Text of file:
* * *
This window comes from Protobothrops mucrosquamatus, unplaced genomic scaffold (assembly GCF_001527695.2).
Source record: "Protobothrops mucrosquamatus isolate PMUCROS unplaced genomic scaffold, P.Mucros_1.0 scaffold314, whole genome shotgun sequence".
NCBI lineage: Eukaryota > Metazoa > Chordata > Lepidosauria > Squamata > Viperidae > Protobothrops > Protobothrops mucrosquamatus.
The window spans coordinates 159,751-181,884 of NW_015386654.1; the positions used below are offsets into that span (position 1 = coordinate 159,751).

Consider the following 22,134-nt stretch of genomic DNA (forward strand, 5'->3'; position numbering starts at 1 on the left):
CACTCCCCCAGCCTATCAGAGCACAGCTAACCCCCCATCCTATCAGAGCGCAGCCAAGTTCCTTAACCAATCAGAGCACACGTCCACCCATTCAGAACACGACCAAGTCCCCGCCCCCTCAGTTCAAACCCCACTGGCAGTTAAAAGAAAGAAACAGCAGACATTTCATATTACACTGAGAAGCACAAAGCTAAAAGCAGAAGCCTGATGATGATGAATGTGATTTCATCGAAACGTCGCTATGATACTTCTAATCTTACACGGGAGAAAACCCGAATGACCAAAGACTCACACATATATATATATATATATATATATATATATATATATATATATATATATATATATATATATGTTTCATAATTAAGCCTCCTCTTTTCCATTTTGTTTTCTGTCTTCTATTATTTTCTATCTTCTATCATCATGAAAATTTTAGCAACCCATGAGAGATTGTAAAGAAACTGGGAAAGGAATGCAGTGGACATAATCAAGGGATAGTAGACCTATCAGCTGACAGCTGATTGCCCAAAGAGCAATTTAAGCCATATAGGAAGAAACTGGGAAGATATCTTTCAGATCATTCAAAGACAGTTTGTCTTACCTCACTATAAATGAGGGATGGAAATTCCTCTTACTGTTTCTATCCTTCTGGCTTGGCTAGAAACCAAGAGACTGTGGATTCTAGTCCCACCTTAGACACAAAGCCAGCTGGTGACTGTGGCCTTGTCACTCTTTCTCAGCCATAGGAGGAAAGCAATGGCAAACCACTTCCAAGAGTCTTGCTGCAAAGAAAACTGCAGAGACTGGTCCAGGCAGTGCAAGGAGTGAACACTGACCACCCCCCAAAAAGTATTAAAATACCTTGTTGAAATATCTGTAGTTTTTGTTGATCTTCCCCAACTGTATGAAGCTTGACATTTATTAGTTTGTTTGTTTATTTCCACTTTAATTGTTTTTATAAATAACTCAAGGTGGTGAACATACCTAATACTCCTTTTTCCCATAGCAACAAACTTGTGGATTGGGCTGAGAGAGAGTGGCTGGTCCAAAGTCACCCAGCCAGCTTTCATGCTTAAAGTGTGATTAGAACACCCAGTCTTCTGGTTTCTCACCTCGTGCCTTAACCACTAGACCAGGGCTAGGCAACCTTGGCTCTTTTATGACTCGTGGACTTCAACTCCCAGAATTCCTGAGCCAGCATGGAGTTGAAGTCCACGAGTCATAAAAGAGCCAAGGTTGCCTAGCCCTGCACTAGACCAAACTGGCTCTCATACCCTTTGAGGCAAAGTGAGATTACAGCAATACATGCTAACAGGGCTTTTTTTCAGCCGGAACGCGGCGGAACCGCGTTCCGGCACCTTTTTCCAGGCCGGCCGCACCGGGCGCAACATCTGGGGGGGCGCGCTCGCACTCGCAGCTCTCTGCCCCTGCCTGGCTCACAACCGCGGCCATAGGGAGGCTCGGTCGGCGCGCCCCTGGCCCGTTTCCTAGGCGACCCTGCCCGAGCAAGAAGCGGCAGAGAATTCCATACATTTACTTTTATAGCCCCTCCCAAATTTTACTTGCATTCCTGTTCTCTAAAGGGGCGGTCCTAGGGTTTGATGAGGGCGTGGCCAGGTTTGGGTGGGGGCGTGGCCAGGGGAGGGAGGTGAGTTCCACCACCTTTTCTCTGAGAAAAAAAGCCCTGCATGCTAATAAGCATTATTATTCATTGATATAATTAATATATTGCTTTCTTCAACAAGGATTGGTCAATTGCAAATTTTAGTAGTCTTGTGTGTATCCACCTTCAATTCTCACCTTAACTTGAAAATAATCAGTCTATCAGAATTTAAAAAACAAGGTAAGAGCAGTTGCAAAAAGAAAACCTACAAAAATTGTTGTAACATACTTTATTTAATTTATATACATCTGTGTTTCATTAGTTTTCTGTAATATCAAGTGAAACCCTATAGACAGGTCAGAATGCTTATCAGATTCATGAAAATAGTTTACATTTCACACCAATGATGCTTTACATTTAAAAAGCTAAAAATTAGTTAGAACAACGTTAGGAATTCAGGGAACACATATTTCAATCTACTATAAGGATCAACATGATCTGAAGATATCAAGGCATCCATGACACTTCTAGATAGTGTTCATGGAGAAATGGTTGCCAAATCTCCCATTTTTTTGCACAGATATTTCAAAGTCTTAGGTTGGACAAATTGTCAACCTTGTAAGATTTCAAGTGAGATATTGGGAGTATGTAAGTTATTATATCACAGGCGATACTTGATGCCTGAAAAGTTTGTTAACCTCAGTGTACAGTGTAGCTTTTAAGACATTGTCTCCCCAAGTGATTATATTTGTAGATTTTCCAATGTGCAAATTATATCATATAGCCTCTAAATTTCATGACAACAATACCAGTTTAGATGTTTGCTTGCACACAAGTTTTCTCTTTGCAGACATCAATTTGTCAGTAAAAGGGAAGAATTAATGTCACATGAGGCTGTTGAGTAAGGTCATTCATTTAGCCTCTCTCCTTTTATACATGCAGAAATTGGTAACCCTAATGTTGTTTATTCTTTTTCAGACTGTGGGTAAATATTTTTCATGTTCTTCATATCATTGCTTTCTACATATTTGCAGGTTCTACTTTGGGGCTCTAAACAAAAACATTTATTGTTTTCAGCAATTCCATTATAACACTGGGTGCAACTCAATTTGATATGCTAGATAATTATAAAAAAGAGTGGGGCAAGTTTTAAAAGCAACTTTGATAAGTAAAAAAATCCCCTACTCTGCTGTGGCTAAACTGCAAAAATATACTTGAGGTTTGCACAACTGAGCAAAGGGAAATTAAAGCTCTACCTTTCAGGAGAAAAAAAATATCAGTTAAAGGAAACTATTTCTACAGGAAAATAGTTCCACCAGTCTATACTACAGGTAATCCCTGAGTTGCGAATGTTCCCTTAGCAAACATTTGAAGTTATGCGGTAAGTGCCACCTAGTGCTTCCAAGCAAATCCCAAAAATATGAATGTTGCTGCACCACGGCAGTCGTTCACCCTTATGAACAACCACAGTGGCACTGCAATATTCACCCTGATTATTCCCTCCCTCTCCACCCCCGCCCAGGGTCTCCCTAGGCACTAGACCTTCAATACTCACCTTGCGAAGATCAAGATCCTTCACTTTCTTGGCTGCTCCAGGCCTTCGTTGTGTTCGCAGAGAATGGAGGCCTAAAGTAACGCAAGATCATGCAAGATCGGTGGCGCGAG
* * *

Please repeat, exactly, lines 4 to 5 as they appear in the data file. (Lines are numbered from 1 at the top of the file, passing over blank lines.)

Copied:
The window spans coordinates 159,751-181,884 of NW_015386654.1; the positions used below are offsets into that span (position 1 = coordinate 159,751).

Consider the following 22,134-nt stretch of genomic DNA (forward strand, 5'->3'; position numbering starts at 1 on the left):